Paul you man of the armchair,
chewing on a raw chilli,
Rapping with Roland Barths and Freud.
Drinking sherry from the local shop,
and running the Bury Old Road.
Did you get to work in advertising
or was it not a place for you.
Do readers wives,
still enamour your idle afternoons,
or was it just the folly of youth.
You were a serious man
who ended atop bus-stops in Bradford.
Made manic pronouncements about Hall and Oats
Analysed my dreams of dying, not as Tears for Fears
but as a desire for penetration.
We swang you and me Paul,
Loading-up on liquor.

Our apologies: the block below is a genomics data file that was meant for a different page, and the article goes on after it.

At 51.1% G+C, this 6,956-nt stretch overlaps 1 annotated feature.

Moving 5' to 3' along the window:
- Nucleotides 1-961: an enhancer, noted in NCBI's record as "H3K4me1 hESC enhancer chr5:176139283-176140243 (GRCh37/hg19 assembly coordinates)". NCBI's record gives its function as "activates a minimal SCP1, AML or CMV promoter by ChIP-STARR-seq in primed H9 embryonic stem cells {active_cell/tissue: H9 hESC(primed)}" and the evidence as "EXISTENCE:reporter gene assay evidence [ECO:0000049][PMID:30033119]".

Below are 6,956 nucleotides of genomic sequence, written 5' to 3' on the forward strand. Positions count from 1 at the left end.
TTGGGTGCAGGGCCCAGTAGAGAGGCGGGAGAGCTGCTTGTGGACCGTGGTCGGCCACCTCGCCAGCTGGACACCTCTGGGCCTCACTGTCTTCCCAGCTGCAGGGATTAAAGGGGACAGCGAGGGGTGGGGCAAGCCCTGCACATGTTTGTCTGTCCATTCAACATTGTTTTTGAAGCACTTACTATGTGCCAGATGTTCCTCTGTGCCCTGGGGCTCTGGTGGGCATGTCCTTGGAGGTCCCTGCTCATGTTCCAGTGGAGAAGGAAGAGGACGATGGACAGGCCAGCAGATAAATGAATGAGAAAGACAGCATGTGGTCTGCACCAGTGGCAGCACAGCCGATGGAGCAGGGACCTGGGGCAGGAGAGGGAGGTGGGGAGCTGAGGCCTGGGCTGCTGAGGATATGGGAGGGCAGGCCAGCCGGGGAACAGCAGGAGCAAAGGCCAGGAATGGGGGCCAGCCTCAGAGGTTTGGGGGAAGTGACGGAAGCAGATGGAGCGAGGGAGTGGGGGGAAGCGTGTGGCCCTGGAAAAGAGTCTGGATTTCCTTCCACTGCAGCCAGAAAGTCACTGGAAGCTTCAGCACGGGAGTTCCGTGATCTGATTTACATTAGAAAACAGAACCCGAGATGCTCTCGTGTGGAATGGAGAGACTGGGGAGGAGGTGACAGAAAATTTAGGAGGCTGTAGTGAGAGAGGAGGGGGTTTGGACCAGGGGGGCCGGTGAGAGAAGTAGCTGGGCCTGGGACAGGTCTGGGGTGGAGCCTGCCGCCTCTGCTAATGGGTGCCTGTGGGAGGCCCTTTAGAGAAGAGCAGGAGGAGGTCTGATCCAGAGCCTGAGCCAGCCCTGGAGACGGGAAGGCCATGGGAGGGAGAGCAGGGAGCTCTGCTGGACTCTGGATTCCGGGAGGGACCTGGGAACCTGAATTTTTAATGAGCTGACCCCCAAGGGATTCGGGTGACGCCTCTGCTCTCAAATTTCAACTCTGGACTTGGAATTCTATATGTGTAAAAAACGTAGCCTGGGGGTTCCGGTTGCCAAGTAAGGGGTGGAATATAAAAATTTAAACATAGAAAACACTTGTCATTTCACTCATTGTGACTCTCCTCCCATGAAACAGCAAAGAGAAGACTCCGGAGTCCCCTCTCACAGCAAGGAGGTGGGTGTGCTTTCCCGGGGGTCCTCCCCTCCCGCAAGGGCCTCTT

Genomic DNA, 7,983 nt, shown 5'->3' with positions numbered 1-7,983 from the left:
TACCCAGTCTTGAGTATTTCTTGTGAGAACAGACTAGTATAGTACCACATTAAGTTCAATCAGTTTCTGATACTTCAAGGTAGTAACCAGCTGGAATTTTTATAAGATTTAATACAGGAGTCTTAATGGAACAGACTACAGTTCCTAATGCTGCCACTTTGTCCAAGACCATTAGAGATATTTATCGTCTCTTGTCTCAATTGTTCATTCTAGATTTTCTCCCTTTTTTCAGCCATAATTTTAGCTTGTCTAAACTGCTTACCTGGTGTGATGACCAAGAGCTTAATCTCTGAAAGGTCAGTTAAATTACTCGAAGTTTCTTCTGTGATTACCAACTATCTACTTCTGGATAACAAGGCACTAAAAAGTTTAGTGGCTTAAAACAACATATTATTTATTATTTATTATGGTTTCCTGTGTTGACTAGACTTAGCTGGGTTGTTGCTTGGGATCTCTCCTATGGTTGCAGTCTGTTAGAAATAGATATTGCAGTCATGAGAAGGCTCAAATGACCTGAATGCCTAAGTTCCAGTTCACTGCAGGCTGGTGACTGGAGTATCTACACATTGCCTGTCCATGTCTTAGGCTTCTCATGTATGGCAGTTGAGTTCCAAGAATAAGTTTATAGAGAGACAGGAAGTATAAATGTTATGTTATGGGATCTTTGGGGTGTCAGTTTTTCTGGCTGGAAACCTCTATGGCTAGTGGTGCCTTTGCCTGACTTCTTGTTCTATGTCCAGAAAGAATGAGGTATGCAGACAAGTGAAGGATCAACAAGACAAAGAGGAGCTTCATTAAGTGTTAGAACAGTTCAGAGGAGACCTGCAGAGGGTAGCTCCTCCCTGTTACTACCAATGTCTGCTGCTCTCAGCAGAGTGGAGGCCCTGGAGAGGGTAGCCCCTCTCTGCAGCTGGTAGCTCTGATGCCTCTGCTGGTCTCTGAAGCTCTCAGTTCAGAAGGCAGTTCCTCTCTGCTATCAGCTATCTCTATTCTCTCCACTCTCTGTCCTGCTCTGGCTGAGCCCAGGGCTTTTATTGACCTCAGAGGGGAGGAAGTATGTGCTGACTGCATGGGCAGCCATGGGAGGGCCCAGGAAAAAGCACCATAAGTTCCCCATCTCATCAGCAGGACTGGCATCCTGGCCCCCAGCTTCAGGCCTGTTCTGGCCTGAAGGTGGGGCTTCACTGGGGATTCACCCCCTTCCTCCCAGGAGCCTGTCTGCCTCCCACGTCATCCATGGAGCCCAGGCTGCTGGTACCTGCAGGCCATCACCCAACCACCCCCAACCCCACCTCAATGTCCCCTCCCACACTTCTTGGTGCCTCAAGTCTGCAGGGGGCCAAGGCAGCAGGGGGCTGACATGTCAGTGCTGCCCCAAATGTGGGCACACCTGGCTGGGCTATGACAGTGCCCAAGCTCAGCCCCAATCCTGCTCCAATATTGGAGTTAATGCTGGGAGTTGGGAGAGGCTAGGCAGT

Hitting the Manchester night steaming.
Remember Frank who looked like a Florentine Prince
and talked to Poland on the radio.
I could go on talking.
But lets imagine we are back,
In the house of Mrs Creamer.
With no heating in the bedrooms.
Eating toast from a steel rack.
Watching war unfold in the South Atlantic.
While upstairs the boy dances to Donna Summers
Love to Love you Baby.
And we hear his feet stomping,
his twirling under an imagined mirror ball.
You know I met him once,
past midnight in the bus station.
He was naked except for a pair of silver shorts.
And his white body marked red
by a mess of love bites.
Do you remember our landlord
who was always drunk on Sunday.
Or making tapes of TS Elliot,
and watching Bluey on the box.
At Mrs Creamers, a million years ago.